Newton’s Jake Levine in a hitting groove in Oneonta, N.Y.

Following a hot second half of his freshman season with the Brown University baseball team, Newton’s Jake Levine has continued his offensive surge with the Oneonta Outlaws of the New York Collegiate Baseball League.

Levine, who hit .265 for Brown after starting the season with a .137 average through 13 games, has switched from a metal to a wooden bat this summer. Despite the transition to a bat with a smaller sweet spot, he’s been making life miserable for opposing pitchers.

The 5-foot-10, 175-pound Levine, who bats from the left side but is a natural righty, was hitting a team-high .333 (45-for-135) and was also tops on the playoff-bound Outlaws with 28 runs, 11 stolen bases in 14 attempts, 7 triples, and 23 walks.


His on-base percentage (.442) and slugging percentage (.489) ranked in the league’s top 10, and he was 13th in batting average.

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Levine went 2-for-7 with a double Tuesday in a doubleheader sweep of the Syracuse Salt Cats that clinched the regular-season title for the Outlaws, who were 25-15.

Hitting out of the first and second spots and splitting time at second base and outfield, the former Belmont Hill School star, whose parents went to high school near Syracuse, N.Y., had also chipped in with 22 RBIs and 7 doubles and was named to the league’s all-star team.

“He’s a big reason we’re fighting for first place,’’ said Oneonta manager Joe Hughes, a 1980 Baltimore Orioles draft pick and longtime Oneonta High School baseball coach and athletic director. “Jake has a great eye at the plate and he’s a tough out.’’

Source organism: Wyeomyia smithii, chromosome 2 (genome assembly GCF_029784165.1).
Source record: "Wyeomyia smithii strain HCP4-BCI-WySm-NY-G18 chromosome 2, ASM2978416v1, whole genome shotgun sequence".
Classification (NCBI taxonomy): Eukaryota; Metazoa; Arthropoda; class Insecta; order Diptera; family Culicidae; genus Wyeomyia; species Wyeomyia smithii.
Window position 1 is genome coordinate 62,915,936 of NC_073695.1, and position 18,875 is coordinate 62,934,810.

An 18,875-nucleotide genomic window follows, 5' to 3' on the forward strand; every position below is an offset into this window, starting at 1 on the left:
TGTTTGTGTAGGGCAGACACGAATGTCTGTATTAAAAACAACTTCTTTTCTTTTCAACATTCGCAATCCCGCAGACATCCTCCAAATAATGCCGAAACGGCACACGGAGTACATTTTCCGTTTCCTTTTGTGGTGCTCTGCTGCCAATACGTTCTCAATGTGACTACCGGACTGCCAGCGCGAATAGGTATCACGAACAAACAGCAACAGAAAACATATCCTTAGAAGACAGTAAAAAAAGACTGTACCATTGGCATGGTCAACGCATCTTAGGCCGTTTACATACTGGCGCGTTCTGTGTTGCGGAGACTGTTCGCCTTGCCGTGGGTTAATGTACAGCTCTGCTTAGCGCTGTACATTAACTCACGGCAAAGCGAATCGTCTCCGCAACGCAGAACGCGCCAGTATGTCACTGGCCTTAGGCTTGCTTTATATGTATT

Levine, who played last summer with the Needham American Legion baseball team, and also played for several seasons with the New England Ruffnecks summer travel squad, captained Belmont Hill’s 2012Independent School League champions last year.


With Belmont Hill, he batted .469 his senior season, and went on to lead Brown in triples (2), walks (17), and on-base percentage (.404) this spring.

“I was pretty excited to get the opportunity with Oneonta,’’ he said. “The community has a great baseball tradition, our attendance leads the league, I’m staying with a great host family, and I’ve been able to visit with my grandmother and cousins when we play in Syracuse.’’

Levine and Brown head coach MarekDrabinski agreed that playing with the Outlaws would give him the opportunity to continue his transition to the outfield, work on his base running, and face talented Division 1 pitchers.

“Usually when a hitter goes from metal to wood their average drops significantly. If you hit .250 in a wood bat league that’s pretty good, but what Jake has done doesn’t surprise me, after the way he finished this season and from what he showed us last fall,’’ said Drabinski.

“Jake also used the wood bat with the Ruffnecks and really made an impression on the college recruiters when he hit a three-run homer at a tournament a couple of years ago.’’